By Jeff Copper, MBA, PCC, PCAC, CPCC, ACG – Published June 5, 2023
What is it like for someone with ADHD when their executive functioning brain is being taxed and becomes a distraction? It’s like starting the task all over again. If you have ADHD, it’s just like rebooting your laptop; you have to reboot your brain. That’s why I’m using a computer as a metaphor to understand what happens when you get distracted while engaged in an activity that requires your executive functioning brain.
With ADHD, you can easily get distracted when you’re trying to get into a project. You’ve got others walking about, phones ringing, doors opening and closing, just a lot of activity around you… even things you see outside the window or hear a plane overhead. Those are distractions. It’s almost like unplugging your computer.
When that happens, the screen goes blank. From there, you have to wait awhile to reboot. Then you have to find the file you were working on and try to call up in your working memory where you were when it went down. It’s difficult because you can’t remember really what your thought process was as you were down a thought path, but when you got distracted, it’s like your memory got completely erased.
But there are a number of things you can do to minimize distractions. For instance, schedule a time for a project when there would be fewer people around, when there’s likely to be less activity and less noise. Set some boundaries for special places to work or study. Also, be sure to decide how much time you need to finish the project and then block off that amount of time to complete what you need to do.
If you have ADHD, I think the idea of rebooting your brain is a good way for you to identify what’s happening and to articulate to others what it’s like when you are distracted. And for those who don’t have ADHD, it should help them to understand the struggle you have in dealing with ADHD.
If you want to learn more, please watch my video, “ADHD Insight: Impact of Distractions on Executive Functioning.” Here’s the link: https://youtu.be/rlb-qQEgQxs
Welcome everybody to this edition of Attention Talk Video. I’m your host, ADHD and attention Coach, Jeff Copper. Today, I’m here to talk about the impact of the distractions on those with ADHD when they’re doing something that requires a level of executive functioning. As you can see, my computer right here. I came into the office, I booted it up. I opened a Word document and I started a new one and I started typing.
For those with ADHD, a distraction when they’re trying to get in and began to write something, in this situation a letter to a friend, if they were to get distracted, it’s almost like their computer got unplugged, just the cord was pulled out. And if you’ve had a computer, you know what’ll happen, is it actually goes blank. And then from there you have to actually plug the computer… You have to boot the computer back up, which takes a couple minutes. You have to go open up the Word document. You have to go find the one document that you were working for. Then you’ve got to sit down, and all too often you’ve got to reread what you wrote, because you can’t remember really what your thought process was because you might have been kind of going down a path, but since you got distracted, it’s like your memory just got completely erased.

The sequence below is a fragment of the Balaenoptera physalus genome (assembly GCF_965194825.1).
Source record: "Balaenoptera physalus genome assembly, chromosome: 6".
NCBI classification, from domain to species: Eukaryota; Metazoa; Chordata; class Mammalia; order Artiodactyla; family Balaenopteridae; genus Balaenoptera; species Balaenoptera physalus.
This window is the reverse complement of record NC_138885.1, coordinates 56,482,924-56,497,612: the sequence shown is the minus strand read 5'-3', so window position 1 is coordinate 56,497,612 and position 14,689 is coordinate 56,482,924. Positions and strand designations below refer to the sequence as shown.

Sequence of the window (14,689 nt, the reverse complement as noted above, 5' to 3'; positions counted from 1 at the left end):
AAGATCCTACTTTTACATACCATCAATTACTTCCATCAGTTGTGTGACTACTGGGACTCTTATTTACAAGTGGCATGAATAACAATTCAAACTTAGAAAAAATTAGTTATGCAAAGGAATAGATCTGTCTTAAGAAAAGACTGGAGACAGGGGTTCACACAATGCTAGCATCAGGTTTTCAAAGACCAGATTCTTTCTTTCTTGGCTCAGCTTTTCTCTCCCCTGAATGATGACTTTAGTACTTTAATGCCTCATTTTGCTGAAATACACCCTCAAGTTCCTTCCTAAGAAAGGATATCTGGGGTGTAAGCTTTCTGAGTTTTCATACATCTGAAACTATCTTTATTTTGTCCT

Imagine that you have a task that’s going to take like 15 or 20 minutes to do, but you get interrupted three or four times while you’re trying to accomplish that task. Again, it’s like your computer just got turned off and you had to come back in and boot it all up. Ever think about how frustrating that could be? I mean, just imagine you’re trying to do a document or write a letter, in my particular case, and it’s something simple, but you keep almost having to start over every time you do it.
I find when this happens a few things that we can learn is, number one is if it happens a lot, you don’t know how long it’s going to take you to finish it, then you don’t get started with it. Two is it’s a lot of work to keep coming back and almost starting over. And, quite frankly, it’s kind of boring to see your laptop boot back up. All too often, while that’s happening, you can be distracted by something else that catches your eye more exciting or something that you want to accomplish, or if the phone rings or something like that. Again, I think this is a good metaphor for those with ADHD to identify and be able to language what’s going on, and for those without ADHD to kind of simulate and imagine what it’s like for somebody with ADD struggle with.
So the question is really what do you do? Well, this is where boundaries kind of come into play and special study places and scheduling times to sit down uninterrupted, so you can sit down and focus on these particular tasks. Now, I know that sounds easy, I mean, it’s easy to say, but kind of difficult to do. Imagine you’re a stay-at-home mother and you’ve got a bunch of kids running around, you’ve got that going on. Or you’re in a business environment, it’s very dynamic, a manager, and people are knocking on your door, coming through all the time. I’m not trying to minimize it, but the point really is if you’re going to move forward on these things, it’s sometimes best to actually find the time to schedule where you know that you’re going to sit down and this, and you block off a period of time so you can get your head in to begin it from the beginning and to the end to accomplish what you’re doing.
Again, I hope this simulation makes sense to you. I hope it maybe helps you articulate to other people what it’s like to be distracted, and I hope it kind of gives you food for thought in terms of tips and structures that might help you. We hope you enjoy this edition of Attention Talk Video. Take care.